Sonic Youth Bring NYC Ghosts To NYC

Noise rockers' show haunted by technical difficulties, ghost of Axl Rose.

NEW YORK — "It's a ghost in the amplifier," Sonic Youth guitarist Thurston Moore said coyly when technical problems reared their head Saturday at the Hammerstein Ballroom.

The avant-noise rockers are on tour in support of their recently released NYC Ghosts & Flowers (May 16), the latest offering in a nearly two-decade career of combining pop, punk, Beat poetry and art in a package held together by fearless experimental brooding.

The band's hour-long set was built around material from NYC Ghosts, at times transcending the explosive studio versions with improvised soundscapes. Also thrown in were audience-favorite classics that garnered the group its cultlike punk-following more than a decade ago.

Sonic Youth enchanted the quarter-empty theater — filled mostly with twentysomething hipsters, punk-rock fans and downtown avant-garde jazz seekers familiar with Moore's experimental free-noise projects — with the help of NYC Ghosts producer and special guest Jim O'Rourke, who added dripping electronic synth effects. The group, whose lineup includes bassist/guitarist Kim Gordon, guitarist Lee Ranaldo and drummer Steve Shelley, opened with the peaking, noise-driven improvisation of "Burning Spear" before pausing to begin one of the band's punk faves, "Teen Age Riot" (RealAudio excerpt).

Looking more like the baby-faced character "Rusty Griswald" from John Hughes' 1985 cinematic comedy "European Vacation" than a 41-year old avant-rock icon, the lanky and disheveled Moore launched the band into the open-ended "free city rhymes," which had the sparse crowd silently transfixed during a brief voyage of spastic noise construction.

Throughout the set orange-red and indigo lights fell across the stage while strobe and white lights flickered from behind screens projecting video loops from downtown street corners. Though the crowd seemed to enjoy each song, the momentum of the set was thrown off by the constant exchange of guitars between Moore and the band's crew.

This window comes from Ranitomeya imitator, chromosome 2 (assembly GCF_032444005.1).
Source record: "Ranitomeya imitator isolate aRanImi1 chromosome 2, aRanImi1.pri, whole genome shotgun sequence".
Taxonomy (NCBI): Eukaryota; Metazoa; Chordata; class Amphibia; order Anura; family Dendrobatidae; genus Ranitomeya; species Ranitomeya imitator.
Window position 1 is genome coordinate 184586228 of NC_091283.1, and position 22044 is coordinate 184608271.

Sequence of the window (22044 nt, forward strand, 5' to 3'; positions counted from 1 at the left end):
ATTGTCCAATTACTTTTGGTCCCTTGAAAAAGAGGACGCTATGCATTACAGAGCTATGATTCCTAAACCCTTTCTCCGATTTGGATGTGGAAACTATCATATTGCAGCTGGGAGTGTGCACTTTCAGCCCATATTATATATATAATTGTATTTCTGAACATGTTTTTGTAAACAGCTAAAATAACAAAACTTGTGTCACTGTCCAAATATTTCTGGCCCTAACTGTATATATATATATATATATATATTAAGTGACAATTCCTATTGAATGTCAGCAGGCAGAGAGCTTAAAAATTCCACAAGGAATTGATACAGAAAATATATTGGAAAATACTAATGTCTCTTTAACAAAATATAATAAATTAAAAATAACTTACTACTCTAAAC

"Did somebody say Axl Rose?" Gordon asked a group of fans close to the stage, in reference to their random request for the Guns N' Roses singer during one of the band's intermittent guitar switches.

"Are you from Hollywood?" Moore asked in response, to which Gordon, lambasting the group's own Los Angeles-based record label, added, "Axl Rose — that's like saying Geffen Records or something."

Gordon put down her guitar briefly to weave vocal textures over a pre-recorded loop during the group's reading of "side2side," as well as to unleash a raucous version of Sonic Youth's classic punk-pop song "Kool Thing" (RealAudio excerpt).

"Kim's got alot of energy tonight," 23-year-old Alyssa Sher of Boston said. "She absolutely rocks, dude."

The 47-year-old Gordon wore a short, sparkling sequin skirt and heels.

"Kim Gordon is a goddess. ... I came out really just to see her," 20-year-old fan D. Sanden of San Diego said. "She blows me away every time — so powerful and emotional."

Armed with a guitar and trumpet, Gordon and the group skillfully delivered the free-jazz noise of "lightnin'," one of three encores.

"There's a pubic hair on my guitar," Moore said during yet another guitar change, to which Ranaldo quipped, "It's Axl's pube."

The highlight of the evening for most was the set-closing "NYC Ghosts & Flowers" (RealAudio excerpt), during which a droning swell of distorted feedback washed over the audience as Ranaldo offered the lyric, "Did lightning keep you up all night?/ Illuminate the soot and grit?"

Moore pulled the song's frenetic buildup to a close at a rather early 10:45 p.m., though a few fans were actually kept "up all night" by the band's performance.

"I liked them," 12-year-old fan Tenaste Paul said after the show, his first live Sonic Youth experience. "The lights were, um, really, really cool. And they're funny, especially Thurston."